Five common mistakes for leaders supporting women’s health at work
With the recent rejection of the menopause bill by the UK parliament, a discussion into women’s health in the workplace has opened up on a larger scale than ever before.
A YouGov study recently found that 62% of Britons support menopause leave for women, demonstrating a clear demand for a change in healthcare policy.
It is not just menopause that requires support in the workplace. Other painful and chronic health conditions such as endometriosis, PCOS and even severe period symptoms also must be considered as they impact performance and wellbeing. Supporting women’s health at work has clear commercial benefits.
But what are leaders currently doing wrong, and what needs to change?
Not updating outdated frameworks/policy
Many of our perceptions of health are based on traditional ideas that tend to universalise wellness, often through a male lens. The historic gaps in scientific research into women’s health has translated into a lack of representation of female health conditions in policy.
If leaders fail to address the way in which gaps in policy may be leaving women unsupported and unprotected at work when suffering female health conditions, the engagement, productivity and general wellbeing of staff could be at risk.
Leaders should start not only by examining policy but also their own preconceptions and unintentional biases. Particularly as men are often overrepresented in leadership roles, addressing misconceptions and a lack of understanding within themselves is key to being able to recognise where policy needs to change.
A lack of psychological safety
Psychological safety needs to be at the foundation of organisational culture. For employees to feel safe, they need to feel that they can speak honestly and openly with leaders and management without fear of negative consequences.
Particularly when employees are struggling with something that is private or feels embarrassing, psychological safety is essential for employees to be able to express their needs with leaders. This is key for women navigating health conditions that are often seen as taboo to discuss.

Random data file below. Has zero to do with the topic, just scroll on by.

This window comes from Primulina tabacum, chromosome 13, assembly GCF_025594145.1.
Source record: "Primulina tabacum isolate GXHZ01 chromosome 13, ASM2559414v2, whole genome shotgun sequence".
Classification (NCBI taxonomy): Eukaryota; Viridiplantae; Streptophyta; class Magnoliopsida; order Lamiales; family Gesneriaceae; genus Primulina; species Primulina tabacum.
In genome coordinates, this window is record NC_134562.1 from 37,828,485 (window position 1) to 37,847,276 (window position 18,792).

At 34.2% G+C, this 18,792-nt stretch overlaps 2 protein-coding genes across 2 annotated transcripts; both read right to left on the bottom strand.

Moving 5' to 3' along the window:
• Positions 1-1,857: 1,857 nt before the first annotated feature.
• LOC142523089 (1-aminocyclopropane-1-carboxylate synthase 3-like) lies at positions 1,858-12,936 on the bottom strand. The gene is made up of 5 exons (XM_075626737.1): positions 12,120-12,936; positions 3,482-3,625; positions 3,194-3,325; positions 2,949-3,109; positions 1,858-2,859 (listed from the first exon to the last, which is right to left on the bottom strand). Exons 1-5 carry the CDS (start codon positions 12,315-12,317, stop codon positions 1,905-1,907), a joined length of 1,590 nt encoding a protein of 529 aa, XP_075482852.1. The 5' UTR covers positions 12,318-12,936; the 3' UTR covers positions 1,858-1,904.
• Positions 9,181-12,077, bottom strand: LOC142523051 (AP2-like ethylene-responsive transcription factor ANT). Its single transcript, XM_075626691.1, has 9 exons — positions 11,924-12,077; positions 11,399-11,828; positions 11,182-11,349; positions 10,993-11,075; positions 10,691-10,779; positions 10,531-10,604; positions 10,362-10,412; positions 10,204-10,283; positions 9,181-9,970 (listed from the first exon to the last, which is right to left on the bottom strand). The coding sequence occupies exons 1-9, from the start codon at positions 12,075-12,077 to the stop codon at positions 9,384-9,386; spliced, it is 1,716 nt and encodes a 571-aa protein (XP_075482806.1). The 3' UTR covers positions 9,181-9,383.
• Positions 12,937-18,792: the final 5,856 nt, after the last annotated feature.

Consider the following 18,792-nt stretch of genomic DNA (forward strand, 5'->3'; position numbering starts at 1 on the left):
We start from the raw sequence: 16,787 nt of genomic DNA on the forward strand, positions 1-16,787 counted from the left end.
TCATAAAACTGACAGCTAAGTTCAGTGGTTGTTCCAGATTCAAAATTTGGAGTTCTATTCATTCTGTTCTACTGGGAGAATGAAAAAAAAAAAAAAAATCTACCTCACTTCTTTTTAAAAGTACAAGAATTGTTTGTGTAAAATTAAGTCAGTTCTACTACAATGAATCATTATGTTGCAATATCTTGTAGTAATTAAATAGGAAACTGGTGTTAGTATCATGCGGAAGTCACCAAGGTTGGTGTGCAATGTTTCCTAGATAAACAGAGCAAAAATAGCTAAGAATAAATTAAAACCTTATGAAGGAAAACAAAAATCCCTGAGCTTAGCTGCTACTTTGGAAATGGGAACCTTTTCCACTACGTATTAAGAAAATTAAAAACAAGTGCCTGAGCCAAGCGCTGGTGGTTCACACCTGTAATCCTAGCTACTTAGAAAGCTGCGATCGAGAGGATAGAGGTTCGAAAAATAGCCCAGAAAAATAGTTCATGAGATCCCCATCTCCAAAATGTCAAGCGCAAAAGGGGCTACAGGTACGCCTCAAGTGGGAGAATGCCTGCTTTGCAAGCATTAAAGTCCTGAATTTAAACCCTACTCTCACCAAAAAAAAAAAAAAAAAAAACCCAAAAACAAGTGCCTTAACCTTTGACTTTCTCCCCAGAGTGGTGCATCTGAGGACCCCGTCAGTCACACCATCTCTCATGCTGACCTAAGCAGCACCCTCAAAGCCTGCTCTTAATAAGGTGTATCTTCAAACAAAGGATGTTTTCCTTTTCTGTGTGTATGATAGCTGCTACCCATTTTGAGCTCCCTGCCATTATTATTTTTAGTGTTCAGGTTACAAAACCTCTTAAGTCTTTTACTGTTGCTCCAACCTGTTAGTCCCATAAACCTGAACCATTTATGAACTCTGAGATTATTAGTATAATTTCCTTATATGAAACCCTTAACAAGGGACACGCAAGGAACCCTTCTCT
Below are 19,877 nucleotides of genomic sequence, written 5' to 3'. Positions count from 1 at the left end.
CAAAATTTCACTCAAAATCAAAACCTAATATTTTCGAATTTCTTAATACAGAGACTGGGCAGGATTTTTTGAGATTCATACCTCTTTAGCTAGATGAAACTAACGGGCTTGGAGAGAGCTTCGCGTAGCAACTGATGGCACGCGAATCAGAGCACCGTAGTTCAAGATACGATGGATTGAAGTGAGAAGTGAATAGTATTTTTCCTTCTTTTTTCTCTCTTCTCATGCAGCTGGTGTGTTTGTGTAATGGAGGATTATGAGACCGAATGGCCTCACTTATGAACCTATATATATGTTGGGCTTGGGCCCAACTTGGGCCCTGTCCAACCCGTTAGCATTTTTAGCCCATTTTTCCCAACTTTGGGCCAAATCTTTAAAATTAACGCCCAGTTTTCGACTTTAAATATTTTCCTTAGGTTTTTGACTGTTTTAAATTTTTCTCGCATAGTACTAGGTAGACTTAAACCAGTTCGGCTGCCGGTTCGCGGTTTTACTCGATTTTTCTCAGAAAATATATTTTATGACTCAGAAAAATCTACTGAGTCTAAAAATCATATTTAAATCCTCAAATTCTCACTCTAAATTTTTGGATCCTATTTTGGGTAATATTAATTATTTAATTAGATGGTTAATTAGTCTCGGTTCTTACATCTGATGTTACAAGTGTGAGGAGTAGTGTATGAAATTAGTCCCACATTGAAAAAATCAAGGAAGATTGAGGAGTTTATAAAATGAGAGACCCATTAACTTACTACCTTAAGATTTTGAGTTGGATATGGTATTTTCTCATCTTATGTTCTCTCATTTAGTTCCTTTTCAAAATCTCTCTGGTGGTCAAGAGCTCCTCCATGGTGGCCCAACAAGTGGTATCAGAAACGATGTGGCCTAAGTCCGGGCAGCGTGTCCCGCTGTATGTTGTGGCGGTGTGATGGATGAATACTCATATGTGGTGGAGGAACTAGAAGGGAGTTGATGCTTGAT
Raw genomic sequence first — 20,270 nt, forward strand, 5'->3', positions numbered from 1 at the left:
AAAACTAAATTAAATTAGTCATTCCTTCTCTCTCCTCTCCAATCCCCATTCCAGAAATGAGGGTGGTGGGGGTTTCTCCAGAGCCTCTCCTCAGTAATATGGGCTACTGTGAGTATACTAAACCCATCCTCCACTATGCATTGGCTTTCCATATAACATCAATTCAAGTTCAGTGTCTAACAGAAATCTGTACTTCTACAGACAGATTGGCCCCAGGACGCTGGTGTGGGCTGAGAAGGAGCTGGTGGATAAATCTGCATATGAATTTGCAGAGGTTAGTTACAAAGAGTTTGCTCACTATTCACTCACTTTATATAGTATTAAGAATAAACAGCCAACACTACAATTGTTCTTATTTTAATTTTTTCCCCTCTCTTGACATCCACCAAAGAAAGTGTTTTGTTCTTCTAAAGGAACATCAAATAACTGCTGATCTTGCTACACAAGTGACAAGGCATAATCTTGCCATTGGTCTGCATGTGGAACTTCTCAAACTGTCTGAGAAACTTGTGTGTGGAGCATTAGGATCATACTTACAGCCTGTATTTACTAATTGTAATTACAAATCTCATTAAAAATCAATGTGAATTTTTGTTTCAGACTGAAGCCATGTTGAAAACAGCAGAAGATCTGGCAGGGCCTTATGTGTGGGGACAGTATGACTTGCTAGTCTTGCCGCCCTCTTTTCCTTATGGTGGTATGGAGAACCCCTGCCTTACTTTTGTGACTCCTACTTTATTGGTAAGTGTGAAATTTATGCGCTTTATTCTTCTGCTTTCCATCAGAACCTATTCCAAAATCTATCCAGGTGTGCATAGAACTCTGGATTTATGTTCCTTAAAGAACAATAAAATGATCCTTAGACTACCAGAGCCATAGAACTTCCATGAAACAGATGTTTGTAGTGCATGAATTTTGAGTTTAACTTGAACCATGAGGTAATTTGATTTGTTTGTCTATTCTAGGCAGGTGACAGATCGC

A great way to build psychological safety is through conversations without an agenda. When leaders continuously make an effort to check in with employees and express interest or concern outside of professional conversations or the weekly to-do list, employees will recognise that they are valued and will find it easier to speak honestly in future without awkwardness.
A lack of education of the wider workforce
It is not only the responsibility of the leader to educate themselves, but this must also trickle down into wider company culture. To prevent misunderstandings or negativity towards women who are navigating complex health conditions, learning tools must be in place.
This doesn’t mean making women talk about their personal experiences, but just encouraging a wider understanding of the health implications beyond the stereotypical and why they should be taken seriously. For example, the menopause is more than hot flashes and mood swings. Insomnia, anxiety, fatigue and brain fog are all common symptoms that must be considered.
Overt judgement or criticism from other employees when women are navigating complex health conditions must not be tolerated to prevent reinforced feelings of shame that women are so often made to feel. Taking a stance against this will ensure women feel protected by management.
Not making support accessible
Leaders need to really question the value of the support services that they have in place. Yes, they are on offer, but how easy is it for employees to get access? How long does it take to get help? Are they signposted heavy enough to ensure swift access? Do managers understand the options available to their team and the role they play in the process?
Ensure that swift access isn’t being blocked by layers of bureaucracy that are likely to deter those in need seeking help.
Not making yourself available for employees
Often leaders will assume that all employees have the confidence to come and speak with them when they need something, however this is not the case for everyone. It is important to make it clear when and where you are available.
Having regular office hours, whether in person or virtual, are crucial to demonstrate commitment to being there for employees. Listening with curiosity and empathy is the best way to make employees feel valued and understood. Even when you do not have the answers, being there to listen and signpost appropriate support is an important role for leaders to fulfil.
While wellbeing is at the top of most leaders agendas, it is important to ensure that our definitions of wellbeing are broad enough to include female health into policy and understanding. As women make up half the workforce, it is crucial to provide support and protection at work for those suffering from common, often debilitating female health conditions through avoiding common mistakes.